What does it mean to be a hospital facility using integrated pest management (IPM)? The answer to this question could be any number of responses: setting action thresholds for the building’s pests, active documentation and communication, favoring cost-effective measures for pest control, diminishing pesticide usage, etc. IPM programs succeed because they don’t favor one element but rather instill a culture focused on achieving all of the above.

The problem with starting a program is finding actionable items to help instigate this shift. Many strategies fail from the outset because of lofty goals, unrealistic expectations, or simply incorrect methods. IPM is an ongoing process that takes commitment and continual improvement to be effective, and this becomes imperative when applied to a hospital. In this blog installment, we highlight a few key steps to beginning an IPM procedure and how to lay the groundwork for future gains.

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Survey Your Building

As a facility manager, you could probably draw a fairly accurate blueprint of your building without needing to think very hard. You know each wing, connecting corridor, entrance and exit like it was your own home. But have you considered this same structure layout from the perspective of an invading pest? Your perspective may change drastically when touring your facility alongside a professional.

A pest control professional can provide an overview of your building and how it relates to IPM, including key entrance points and applicable pest behavior. From this, your pest professional should realistically be able to draft an outline of inspection points and required action for your internal staff. Additionally, you can also determine the scale of your operation. Surveying the property will make it clear as to whether or not you require separate teams for the work involved.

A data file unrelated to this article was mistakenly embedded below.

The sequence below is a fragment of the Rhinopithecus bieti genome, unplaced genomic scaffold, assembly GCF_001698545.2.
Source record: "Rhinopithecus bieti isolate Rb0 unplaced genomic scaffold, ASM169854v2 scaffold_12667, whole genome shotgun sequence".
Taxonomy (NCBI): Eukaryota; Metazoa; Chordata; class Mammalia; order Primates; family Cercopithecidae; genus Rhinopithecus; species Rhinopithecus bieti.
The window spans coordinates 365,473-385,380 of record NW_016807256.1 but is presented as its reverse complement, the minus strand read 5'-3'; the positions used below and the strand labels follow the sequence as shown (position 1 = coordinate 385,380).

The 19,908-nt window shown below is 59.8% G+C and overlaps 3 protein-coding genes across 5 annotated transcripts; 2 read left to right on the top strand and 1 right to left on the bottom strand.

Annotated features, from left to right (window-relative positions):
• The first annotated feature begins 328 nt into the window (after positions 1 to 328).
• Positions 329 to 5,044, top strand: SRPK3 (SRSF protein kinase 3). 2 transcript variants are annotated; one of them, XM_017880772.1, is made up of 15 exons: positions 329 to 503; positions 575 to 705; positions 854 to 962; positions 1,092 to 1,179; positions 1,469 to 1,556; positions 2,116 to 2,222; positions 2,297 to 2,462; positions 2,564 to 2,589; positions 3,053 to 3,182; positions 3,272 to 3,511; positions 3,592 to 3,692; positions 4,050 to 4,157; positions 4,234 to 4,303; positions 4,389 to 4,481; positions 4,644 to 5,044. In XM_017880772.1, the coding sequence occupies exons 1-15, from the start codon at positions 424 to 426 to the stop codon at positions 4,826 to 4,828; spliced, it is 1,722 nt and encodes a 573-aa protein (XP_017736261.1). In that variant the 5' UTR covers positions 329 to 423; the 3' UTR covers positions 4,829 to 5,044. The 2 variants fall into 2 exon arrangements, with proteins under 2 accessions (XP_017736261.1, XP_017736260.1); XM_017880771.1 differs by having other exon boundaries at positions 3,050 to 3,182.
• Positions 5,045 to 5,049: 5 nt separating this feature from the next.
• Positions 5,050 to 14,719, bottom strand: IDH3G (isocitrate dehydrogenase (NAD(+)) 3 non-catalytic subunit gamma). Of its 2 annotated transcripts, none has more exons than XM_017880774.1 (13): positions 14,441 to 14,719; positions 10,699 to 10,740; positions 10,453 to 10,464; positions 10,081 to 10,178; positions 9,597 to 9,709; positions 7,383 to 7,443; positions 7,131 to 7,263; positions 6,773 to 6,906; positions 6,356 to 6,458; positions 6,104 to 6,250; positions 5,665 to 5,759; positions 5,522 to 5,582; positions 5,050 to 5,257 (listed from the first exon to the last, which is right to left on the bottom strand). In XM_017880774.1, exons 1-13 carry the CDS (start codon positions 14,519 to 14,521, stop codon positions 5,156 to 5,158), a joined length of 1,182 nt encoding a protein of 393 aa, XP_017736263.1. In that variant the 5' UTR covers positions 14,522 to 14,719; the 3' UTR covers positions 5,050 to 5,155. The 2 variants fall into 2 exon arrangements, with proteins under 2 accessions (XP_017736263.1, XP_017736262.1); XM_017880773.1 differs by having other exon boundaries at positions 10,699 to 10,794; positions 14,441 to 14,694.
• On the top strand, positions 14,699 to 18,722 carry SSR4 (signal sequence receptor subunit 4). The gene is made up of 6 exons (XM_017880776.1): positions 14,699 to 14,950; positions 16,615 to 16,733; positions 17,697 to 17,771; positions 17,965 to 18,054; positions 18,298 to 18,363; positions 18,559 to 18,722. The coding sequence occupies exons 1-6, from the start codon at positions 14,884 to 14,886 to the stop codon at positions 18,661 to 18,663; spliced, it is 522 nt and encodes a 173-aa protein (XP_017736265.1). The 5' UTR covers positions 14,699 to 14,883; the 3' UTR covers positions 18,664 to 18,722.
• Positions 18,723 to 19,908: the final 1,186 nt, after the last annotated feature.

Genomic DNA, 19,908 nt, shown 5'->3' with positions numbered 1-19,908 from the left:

Drafting a Plan

Based on the findings in your facility review, your next action item is to begin drafting a holistic document that outlines the basis of your strategy. This is where a pest control professional can be invaluable. The program is still in its infancy, so this first draft need not be exhaustive. It should, however, act as an infrastructure for future input from those performing the work and serve as the basis for instruction. Alongside a pest professional, you should begin outlining a few of these topics for your staff:

  • What is IPM: How does IPM benefit a hospital? What are its basic tenets? Provide some successes across the country. 
  • Roles and assigned duties: delegate tasks specific to the areas of concern outlined during the hospital walkthrough.
  • Pest identification: input and research from your contracted company on pests most likely to affect the building. This should include images, behavioral descriptions, action items, etc. 
    • Action items: specific to each pest, what happens upon discovery? Set action thresholds for each pest. 
  • Communication: how infestations should be communicated and who should receive this information?
    • Documentation: how will employees document findings? 
  • Success metrics: what does a successful IPM program look like? Lower pest thresholds? 
  • Pesticides: which chemicals are acceptable in this environment? Which are not? Define all levels of tolerability and communicate with your pest control professional and internal staff.
  • Cost savings? How are you going to document this?
    • Identifiable goals: define at least five actionable goals that will help guide your employees.

Having a pest technician available as a consultant will greatly improve your documentation and help you conclude what the most meaningful items you’ll need to include in this knowledgebase. The most important element, however, is that it is specific to your hospital. This plan shouldn’t be something you download straight from the internet and attempt to enact.

Training/Trial

After gathering your hospital’s first draft of a guide, you will need to review the materials with a smaller team appointed to begin the IPM trial period. During this phase, it’s best to keep personnel to a minimum – no more than 10 depending on the size of your building – before instituting a company-wide rollout, so as to find any logistical errors.

It’s important to have the facility manager speak directly to the documentation expected. While a pest professional should advise and be available for questions, actual implementation is a responsibility for the individual overseeing IPM’s operational functions. This person will lead all procedures and should thus act as the face of integrated pest management for the hospital.

The session doesn’t need to be a stuffy instructional meeting, but can act as a discussion forum among the team. Anyone with comments or suggestions to the document should be encouraged to provide input.

Learn more about our pest management services for healthcare facilities or contact us to get started.